One night just before college graduation, Amy Butcher's close friend Kevin met her for a drink and walked her home. It was just a one-block walk on a warm night in sleepy Gettysburg, Pennsylvania, but he insisted, and she let him see her to her door. Then he went home and stabbed his girlfriend 27 times.
He'd suffered a psychotic break. That was the conclusion reached by three independent mental-health evaluations in the months leading to his plea, a time during which Butcher kept up correspondence, trying to understand. She explores the same themes in her memoir Visiting Hours, and if it doesn't come to any definite conclusions, it does make for a compelling read.
Butcher will talk about her book at Tattered Cover Colfax at 7 p.m. tonight; in advance of her appearance, we caught up with Butcher to talk about her story, dealing with depression and writing for the right reasons.
Westword: How did you come to write this book?
Amy Butcher: So the book is a memoir that is about this crime that happened: I had a very good friend in college who, about a month before graduation in our senior year, walked me home and – it took me two years to learn this, but he suffered a psychotic break – and two hours later murdered his on-again, off-again girlfriend, and immediately called the police, told them he didn't mean to do it, he didn't remember it, and then waited for them outside. For the eighteen months before he accepted a plea deal I wrote him once a month and visited him as much as my schedule would permit; I went to Iowa that fall. He couldn’t really talk about it during that time, since the case was still pending, but once he accepted that plea deal all that info became public record.
They did three different mental health evaluations on him, and they all said the same thing: that he didn’t know what he was doing, he couldn’t tell right from wrong. What happened was that he had actually been trying to take his own life, and she went over there to try to stop him. He was holding a knife to his neck, and she tried to physically intervene, and that’s how it happened.
I started writing about it at Iowa, and I had a lot of people — my mentors and various readers — saying, hey, stuff like this happens all the time, and it's interesting in a sensational way, but what does it mean? How and why does it connect with you so deeply emotionally? What is there to this beyond this horrific crime?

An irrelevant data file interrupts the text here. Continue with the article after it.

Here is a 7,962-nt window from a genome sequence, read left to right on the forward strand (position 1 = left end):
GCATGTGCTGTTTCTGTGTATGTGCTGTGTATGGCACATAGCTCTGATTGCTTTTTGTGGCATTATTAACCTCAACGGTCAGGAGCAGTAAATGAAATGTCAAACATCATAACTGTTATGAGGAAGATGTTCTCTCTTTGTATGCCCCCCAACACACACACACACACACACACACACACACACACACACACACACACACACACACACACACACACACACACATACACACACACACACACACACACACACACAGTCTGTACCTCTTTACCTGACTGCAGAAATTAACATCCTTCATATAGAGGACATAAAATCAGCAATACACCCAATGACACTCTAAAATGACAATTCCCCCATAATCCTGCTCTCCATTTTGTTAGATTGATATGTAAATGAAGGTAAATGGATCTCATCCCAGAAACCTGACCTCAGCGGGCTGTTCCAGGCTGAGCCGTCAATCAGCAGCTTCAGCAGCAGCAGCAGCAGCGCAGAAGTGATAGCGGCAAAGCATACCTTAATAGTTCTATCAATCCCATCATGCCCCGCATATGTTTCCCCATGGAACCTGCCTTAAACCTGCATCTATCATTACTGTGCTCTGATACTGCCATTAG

And what did you find out?
I come to it kind of as a coming-of-age overnight. One of the things that Kevin and I both had in common was a sheltered, privileged lifestyle. Our school was this small liberal arts school in a small town in Pennsylvania where nothing ever happened. It was the site of the bloodiest battle of the Civil War, of course, but that felt so far away – there’s ghost tours, stuff like that, but it's far, far in the past. Everything felt so safe and idyllic, and then, all of a sudden, violence.
This is one of those things there's no making sense of. I mean, when I learned he had been trying to take his own life, it kind of made more sense – he had tried to take his life a year before it happened – but it still didn't make sense. He was such a close friend, someone who had had the compassion and care to want to walk me home in this super-safe town, and then.... It's horrifying. That you could have something so traumatic that you just disconnect – the psychotic break, it’s kind of terrifying to think about.
The book also deals with the stigmatization of mental illness in this country. A lot of teenagers suffer from depression and suicidal ideation, and there’s no way to talk about it, it’s something that’s so taboo and stigmatized. When I was a teenager I was really depressed, and I had had thoughts of suicide, and it turns out this is really common. Fourteen to 24 is the highest demographic of people struggling with suicidal ideation.
But at the time, it wasn’t something that I felt I could talk to Kevin about — like we felt as his friends that it was our job just to distract him and keep him occupied. We couldn't talk about it, even to offer some empathy, like, "Hey, I've been there." So how can we talk about this? I think it’s something that we need to learn about instead of sweeping it under the rug, which is what I felt I did.
So how do you approach that? What could we, as people or as a society, be doing better?
For me it seems like a lot of systems failed him. It’s easy to have this sense of guilt, to put the blame on us for not knowing how to cope with what had happened to him. But there were a couple of things. After he attempted suicide, he was sent away to a hospital for evaluation, and he returned to campus five days later. He’s living off-campus in an apartment, and all of us felt uncomfortable talking about it, and there was no requirement for him to get help, so it was basically like a five-day checkup and then he was on his own. That's the thing about depression, is that you feel utterly by yourself. It's something I was familiar with, and I know how alienating and isolating that can feel — like you can't talk to your peers about something, and these are the people you're surrounded by. My hope is that the book addresses that, that it makes it easier somehow to have these conversations.
Amy Butcher will be at the Tattered Cover Colfax at 7 p.m. Monday, July 20 to discuss and sign Visiting Hours. Find more information here.
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